NK (Natural Killer) Cells Also called large granular lymphocytes Relatively small percentage of all lymphocytes Tend to express the CD16 receptors Unlike T-cells and B-cells that respond to one antigen, NK cells can kill a wide variety of infected cells and some cancerous cells
Lymphopoiesis Lymphopoiesis is the process of lymphocyte development. The final result of lymphopoiesis is that the lymphocyte becomes immunocompetent, meaning the cell can participate in the immune response. All lymphocytes originate in the red bone marrow but their maturation sites differ.
Lymphatic Nodules Oval clusters of lymphatic cells with some extracellular matrix but not surrounded by a connective tissue capsule Center of nodule is called the germinal center; contains proliferating B-lymphocytes and macrophages T-lymphocytes located outside the germinal center Lymphatic nodules filter and attack antigens
MALT (Mucosa-Associated Lymphatic Tissue) Lymphatic nodules located in the mucosa of the gastrointestinal, respiratory, genital, and urinary tracts These nodules monitor and respond to antigens that may enter these tracts MALT is very prominent in the ileum; these nodules are called Peyer patches
Tonsils Located mainly in the pharynx Large clusters of lymphatic cells and extracellular matrix that do not have a completed surrounding capsule Outer edges are invaginated to form crypts, which allow for trapping of antigens to be presented to the lymphocytes
Tonsils There are three types of tonsils: 1.Pharyngeal tonsils (adenoids)—located in the posterosuperior wall of the nasopharynx 2.Palatine tonsils—located in the posterolateral wall of the oral cavity 3.Lingual tonsils—located along the posterior one-third of the tongue
Lymphatic Organs Consists of lymphatic cells and extracellular matrix and is completely surrounded by a connective tissue capsule The main lymphatic organs are: –thymus –lymph nodes –spleen
Thymus Bilobed organ located superficial to the heart Consists of two fused thymic lobes, which are divided into lobules Each lobule has an outer cortex and an inner medulla Continues to grow until puberty and then begins to regress in size and function and, in adults, it becomes replaced mostly by adipose connective tissue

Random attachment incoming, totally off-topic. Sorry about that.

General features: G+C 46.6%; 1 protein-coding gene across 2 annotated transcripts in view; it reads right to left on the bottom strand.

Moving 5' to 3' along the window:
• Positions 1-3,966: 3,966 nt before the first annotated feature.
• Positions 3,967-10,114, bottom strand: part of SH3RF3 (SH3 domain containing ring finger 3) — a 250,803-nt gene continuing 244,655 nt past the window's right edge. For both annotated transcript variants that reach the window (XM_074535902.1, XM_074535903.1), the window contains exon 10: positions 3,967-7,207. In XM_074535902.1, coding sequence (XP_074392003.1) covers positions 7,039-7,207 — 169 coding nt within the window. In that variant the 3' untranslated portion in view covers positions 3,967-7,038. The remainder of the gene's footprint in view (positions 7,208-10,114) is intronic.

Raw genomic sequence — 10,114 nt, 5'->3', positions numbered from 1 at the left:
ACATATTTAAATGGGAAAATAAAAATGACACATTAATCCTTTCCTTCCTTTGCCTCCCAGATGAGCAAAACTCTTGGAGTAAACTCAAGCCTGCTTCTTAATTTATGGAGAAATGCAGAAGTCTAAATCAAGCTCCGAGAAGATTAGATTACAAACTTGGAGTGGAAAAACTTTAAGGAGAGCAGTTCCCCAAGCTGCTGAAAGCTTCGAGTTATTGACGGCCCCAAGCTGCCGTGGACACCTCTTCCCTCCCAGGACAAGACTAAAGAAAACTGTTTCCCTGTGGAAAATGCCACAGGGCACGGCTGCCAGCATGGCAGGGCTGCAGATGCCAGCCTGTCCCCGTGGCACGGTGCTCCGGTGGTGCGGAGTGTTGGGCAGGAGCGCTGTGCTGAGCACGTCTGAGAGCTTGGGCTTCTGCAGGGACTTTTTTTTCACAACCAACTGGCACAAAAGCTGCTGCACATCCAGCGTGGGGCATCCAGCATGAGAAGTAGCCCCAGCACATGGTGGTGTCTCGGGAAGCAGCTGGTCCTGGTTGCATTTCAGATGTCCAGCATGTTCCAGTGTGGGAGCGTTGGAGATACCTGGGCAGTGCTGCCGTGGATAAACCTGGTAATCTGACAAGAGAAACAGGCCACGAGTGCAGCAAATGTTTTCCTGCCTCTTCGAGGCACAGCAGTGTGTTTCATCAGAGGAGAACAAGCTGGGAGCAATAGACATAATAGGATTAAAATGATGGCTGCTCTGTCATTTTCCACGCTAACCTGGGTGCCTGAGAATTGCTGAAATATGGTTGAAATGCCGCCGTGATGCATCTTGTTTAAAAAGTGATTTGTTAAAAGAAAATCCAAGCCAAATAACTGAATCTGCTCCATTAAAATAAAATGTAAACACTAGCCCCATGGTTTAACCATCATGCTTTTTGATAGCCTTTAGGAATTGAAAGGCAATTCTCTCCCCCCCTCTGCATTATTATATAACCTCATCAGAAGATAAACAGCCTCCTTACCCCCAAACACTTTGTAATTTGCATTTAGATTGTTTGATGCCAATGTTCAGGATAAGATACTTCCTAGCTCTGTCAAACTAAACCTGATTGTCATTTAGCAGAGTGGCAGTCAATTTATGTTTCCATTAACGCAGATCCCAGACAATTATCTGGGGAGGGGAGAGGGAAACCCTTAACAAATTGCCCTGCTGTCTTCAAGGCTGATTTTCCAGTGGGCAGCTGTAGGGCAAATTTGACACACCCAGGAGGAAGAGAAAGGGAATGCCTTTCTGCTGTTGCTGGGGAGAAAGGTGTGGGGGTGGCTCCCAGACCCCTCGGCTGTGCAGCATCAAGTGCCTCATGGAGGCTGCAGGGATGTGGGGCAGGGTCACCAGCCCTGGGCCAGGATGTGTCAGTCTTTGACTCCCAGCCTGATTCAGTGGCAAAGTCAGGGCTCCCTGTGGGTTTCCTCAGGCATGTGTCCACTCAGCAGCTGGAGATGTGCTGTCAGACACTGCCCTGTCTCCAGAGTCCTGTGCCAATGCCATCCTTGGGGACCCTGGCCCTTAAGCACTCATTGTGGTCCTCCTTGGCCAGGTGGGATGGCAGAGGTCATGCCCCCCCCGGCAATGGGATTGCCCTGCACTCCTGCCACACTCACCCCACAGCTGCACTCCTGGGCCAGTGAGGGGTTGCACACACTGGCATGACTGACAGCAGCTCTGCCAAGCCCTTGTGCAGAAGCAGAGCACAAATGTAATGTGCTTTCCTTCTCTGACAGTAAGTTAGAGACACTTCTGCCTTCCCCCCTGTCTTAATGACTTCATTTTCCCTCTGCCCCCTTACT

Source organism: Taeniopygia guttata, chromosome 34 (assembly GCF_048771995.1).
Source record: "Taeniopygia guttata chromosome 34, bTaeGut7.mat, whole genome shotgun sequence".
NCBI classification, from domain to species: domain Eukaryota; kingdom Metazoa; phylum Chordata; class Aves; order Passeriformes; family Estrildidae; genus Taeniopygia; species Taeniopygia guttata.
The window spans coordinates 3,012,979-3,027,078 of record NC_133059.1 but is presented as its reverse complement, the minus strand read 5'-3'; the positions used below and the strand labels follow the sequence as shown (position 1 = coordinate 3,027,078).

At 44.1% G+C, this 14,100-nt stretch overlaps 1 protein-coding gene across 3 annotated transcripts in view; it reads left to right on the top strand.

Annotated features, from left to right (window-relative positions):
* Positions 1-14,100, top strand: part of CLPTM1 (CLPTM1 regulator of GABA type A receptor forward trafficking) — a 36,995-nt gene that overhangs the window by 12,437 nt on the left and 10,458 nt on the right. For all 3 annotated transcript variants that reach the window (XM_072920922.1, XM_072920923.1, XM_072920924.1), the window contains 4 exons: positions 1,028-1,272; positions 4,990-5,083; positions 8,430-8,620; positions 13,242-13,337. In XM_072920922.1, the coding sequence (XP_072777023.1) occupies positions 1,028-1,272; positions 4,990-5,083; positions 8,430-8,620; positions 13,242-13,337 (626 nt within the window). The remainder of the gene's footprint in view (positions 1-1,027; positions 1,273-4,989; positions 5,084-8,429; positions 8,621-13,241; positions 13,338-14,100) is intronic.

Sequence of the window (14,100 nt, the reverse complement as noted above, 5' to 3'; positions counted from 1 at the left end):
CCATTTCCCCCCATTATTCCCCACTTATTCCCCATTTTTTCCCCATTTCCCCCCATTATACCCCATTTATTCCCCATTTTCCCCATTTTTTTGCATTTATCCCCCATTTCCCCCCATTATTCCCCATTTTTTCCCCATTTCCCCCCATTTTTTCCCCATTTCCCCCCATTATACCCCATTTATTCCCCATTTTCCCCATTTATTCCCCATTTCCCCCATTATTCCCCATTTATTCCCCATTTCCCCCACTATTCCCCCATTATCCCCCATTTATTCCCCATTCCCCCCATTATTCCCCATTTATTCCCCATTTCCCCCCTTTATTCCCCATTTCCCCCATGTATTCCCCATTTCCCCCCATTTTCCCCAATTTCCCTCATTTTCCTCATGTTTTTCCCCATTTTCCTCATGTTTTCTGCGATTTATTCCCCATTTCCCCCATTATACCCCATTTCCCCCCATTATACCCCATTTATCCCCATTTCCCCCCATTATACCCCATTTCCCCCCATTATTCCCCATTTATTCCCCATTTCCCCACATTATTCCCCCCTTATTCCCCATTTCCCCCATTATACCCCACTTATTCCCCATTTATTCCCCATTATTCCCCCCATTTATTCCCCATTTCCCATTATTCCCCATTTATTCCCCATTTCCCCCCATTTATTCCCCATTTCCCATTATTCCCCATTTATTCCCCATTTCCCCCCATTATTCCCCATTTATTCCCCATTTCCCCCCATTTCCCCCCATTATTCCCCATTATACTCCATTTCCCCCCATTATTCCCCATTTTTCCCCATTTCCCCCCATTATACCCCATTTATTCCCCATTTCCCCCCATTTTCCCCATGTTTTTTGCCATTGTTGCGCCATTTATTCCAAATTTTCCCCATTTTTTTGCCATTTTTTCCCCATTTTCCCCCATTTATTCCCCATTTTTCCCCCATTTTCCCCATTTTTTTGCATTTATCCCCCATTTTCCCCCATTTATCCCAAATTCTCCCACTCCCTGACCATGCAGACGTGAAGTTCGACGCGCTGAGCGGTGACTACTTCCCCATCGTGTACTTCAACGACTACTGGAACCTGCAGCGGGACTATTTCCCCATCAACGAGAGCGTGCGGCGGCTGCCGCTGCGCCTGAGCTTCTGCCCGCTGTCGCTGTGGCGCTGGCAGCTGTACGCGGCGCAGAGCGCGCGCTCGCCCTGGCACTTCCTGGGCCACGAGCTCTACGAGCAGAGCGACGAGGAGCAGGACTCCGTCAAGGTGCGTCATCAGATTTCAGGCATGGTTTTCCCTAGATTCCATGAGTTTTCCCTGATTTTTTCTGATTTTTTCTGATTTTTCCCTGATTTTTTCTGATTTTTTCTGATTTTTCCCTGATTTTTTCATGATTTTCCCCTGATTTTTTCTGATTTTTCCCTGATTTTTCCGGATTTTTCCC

Function of Thymus Site of T-lymphocyte differentiation and maturation Cortex contains immature T-lymphocytes Medulla contains mature T-lymphocytes In adulthood, T-lymphocytes can only be produced by cell division and not by the maturation of new cells in the thymus
Lymph Nodes Small, round or oval structures located along the pathway of lymph vessels Typically found in clusters ranging from 1–25 mm in diameter The primary function of a lymph node is to filter antigens from the lymph and initiate an immune response
Structure of Lymph Nodes Surrounded by a tough connective tissue capsule Internal extensions of the capsule, trabeculae, project into the node Lymphatic cells surround the trabeculae and lymphatic sinuses provide a pathway for lymph flow
Structure of Lymph Nodes Lymph node is divided into outer cortex and inner medulla Cortex consists of nodules and sinuses called cortical sinuses The medulla contains medullary cords and medullary sinuses Afferent vessels deliver lymph to the node Lymph exits nodes via efferent vessels at an indentation of the node called the hilum
Spleen There are several functions of the spleen: 1.Initiates an immune response when antigens are found in blood (white pulp function) 2.Serves as a reservoir for erythrocytes and platelets (red pulp function) 3.Phagocytizes old, defective erythrocytes and platelets (red pulp function) 4.Phagocytizes bacteria and other foreign materials
Spleen Largest lymphatic organ in body just lateral to left kidney A splenic artery/vein enter/leave the spleen via a hilum or indentation on its medial surface Spleen surrounded by a dense irregular connective tissue capsule, which sends extensions called trabeculae into the organ
Spleen Trabecular vessels (branches of splenic arteries and veins) extend within the trabeculae. Cells around the trabeculae are subdivided into white pulp and red pulp. Red pulp surrounds each cluster of white pulp.
Red and White Pulp of Spleen The white pulp is associated with the arterial supply and consists of T- and B-lymphocytes and macrophages. In the center of each cluster is a central artery. The red pulp is associated with the venous supply. Red pulp consists of splenic cords and splenic sinusoids that contain erythrocytes, platelets, macrophages, and some plasma cells. Blood cells can easily enter and leave the blood stream in the spleen because of the discontinuous basal lamina of the capillaries in the splenic sinusoids.